In my theory, halving the number of turns of a wye motor, but not increasing the wire thickness to retain the same copper fill will only result in a doubling of electrical kinetic energy at stall (not quadrupling as in the last example)  and this doubling of electrical kinetic energy at stall should only result in a doubling of rotor kinetic energy at no load rpm (compared to quadrupling in the previous example).
For example with a same size wye, half the turns of the 100kv (same number of turns as the 200kv), but same wire thickness as 100kv motor and 25v battery & 0.025ohm winding:
Battery Voltage: 25v < no increase
Winding Resistance: 0.025ohm < 1x(1/2) decrease
Stall current: 1000a < x2 increase
Stall wattage: 25000w electrical < x2 increase
No Load RPM: 3535rpm ??? < 1xsqrt(2) [1x1.41421] increase ???
No Load RPM Rotor Kinetic Energy: 2 units ??? < x2 increase ???
KV: 141.21kv instead of 200kv??? (3535rpm / 25v)
@rew ^ ...by extension the theory implies changing the wire thickness with the same number of turns changes the kv because it changes the stall electrical wattage and stall electrical kinetic energy, therefore it would according to the theory, proportionally change the rotor's acquired kinetic energy at no load rpm.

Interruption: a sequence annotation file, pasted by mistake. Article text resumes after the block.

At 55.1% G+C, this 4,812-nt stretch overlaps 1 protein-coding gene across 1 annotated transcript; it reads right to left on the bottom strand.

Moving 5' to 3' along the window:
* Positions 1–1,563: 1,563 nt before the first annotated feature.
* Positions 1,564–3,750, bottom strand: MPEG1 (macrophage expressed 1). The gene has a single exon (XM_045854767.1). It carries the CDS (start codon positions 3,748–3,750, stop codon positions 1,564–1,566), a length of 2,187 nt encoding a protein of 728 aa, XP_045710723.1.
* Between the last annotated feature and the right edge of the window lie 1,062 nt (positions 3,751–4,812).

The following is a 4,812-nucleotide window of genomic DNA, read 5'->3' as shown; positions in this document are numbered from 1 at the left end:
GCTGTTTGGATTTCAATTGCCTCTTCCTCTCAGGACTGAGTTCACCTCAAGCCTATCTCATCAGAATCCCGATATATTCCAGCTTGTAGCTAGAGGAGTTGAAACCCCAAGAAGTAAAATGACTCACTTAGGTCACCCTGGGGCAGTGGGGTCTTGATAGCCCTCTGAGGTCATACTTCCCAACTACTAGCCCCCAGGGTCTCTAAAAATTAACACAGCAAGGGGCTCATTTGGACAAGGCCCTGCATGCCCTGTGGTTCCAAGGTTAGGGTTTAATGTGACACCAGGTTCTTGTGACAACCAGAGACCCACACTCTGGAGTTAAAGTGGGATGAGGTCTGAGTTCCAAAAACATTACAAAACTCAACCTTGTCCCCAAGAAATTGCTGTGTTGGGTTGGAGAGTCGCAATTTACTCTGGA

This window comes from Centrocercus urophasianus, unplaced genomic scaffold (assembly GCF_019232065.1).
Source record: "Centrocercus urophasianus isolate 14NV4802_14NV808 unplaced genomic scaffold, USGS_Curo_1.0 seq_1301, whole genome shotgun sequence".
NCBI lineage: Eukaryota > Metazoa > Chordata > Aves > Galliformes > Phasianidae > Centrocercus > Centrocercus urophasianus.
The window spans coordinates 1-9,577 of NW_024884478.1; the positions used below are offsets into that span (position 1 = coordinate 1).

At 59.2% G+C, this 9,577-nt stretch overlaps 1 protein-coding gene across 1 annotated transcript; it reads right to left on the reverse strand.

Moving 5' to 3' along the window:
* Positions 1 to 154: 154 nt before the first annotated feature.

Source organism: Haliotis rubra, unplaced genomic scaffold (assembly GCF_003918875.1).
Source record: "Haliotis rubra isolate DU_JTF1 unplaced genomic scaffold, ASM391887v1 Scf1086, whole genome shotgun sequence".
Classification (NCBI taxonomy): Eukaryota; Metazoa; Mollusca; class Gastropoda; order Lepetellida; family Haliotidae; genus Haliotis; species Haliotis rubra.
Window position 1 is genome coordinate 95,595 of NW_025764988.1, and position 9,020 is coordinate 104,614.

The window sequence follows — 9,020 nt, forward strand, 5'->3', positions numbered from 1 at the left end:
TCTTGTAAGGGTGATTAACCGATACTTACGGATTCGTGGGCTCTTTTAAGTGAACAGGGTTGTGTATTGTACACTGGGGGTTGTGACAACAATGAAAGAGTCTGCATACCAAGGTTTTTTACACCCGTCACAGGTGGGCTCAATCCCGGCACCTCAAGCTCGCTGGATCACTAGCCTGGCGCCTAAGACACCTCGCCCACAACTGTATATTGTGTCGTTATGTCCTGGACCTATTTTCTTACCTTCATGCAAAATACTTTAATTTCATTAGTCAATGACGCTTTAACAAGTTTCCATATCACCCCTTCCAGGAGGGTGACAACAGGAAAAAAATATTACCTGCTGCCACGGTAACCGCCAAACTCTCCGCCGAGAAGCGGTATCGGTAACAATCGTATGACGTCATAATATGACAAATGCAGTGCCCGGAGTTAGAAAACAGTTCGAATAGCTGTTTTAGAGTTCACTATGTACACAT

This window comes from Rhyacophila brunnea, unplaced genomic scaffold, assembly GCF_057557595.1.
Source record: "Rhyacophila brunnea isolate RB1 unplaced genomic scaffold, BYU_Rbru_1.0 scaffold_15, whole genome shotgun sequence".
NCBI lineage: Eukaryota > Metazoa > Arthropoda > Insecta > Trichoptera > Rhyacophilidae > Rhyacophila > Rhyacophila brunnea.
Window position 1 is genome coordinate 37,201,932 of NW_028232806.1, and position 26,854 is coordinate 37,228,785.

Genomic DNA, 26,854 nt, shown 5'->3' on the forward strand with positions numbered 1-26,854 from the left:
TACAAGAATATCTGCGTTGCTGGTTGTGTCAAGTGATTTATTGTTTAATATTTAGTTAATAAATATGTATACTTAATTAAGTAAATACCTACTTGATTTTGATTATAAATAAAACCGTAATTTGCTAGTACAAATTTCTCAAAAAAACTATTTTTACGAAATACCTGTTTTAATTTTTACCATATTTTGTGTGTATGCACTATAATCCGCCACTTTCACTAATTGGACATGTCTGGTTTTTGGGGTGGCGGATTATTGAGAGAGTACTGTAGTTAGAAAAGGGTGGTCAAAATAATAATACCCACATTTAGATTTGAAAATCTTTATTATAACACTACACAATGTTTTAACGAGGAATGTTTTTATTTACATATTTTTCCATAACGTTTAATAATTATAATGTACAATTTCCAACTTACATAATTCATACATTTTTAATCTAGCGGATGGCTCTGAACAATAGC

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Re: code to change the motor amp limit
the motor spun, but then a winding stuck out & got caught on a spinning magnet so will have to rewind... wasn't able to check the kv...

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Re: code to change the motor amp limit
I was informed today of the experimental results of a test by an anonymous researcher...
15 turns vs 30 turns using same thickness wire & same termination (the 15 turn motor had half as much copper fill as the 30 turn motor).
The findings were that despite the 1/2 copper volume of the 15 turn motor, its KV was nearly exactly double that of the 30 turn motor, which strongly suggests to me that within unknown constraints, for a given termination and number of turns, kv remains constant regardless of wire thickness or % copper fill.
Regarding this theory:
^It appears to remain valid as long as copper volume stays constant to say that when conductance changes by a certain factor, for example x4, then the kv changes by the square root of the conductance change factor, for example x2, including when reterminating between Y <> Delta.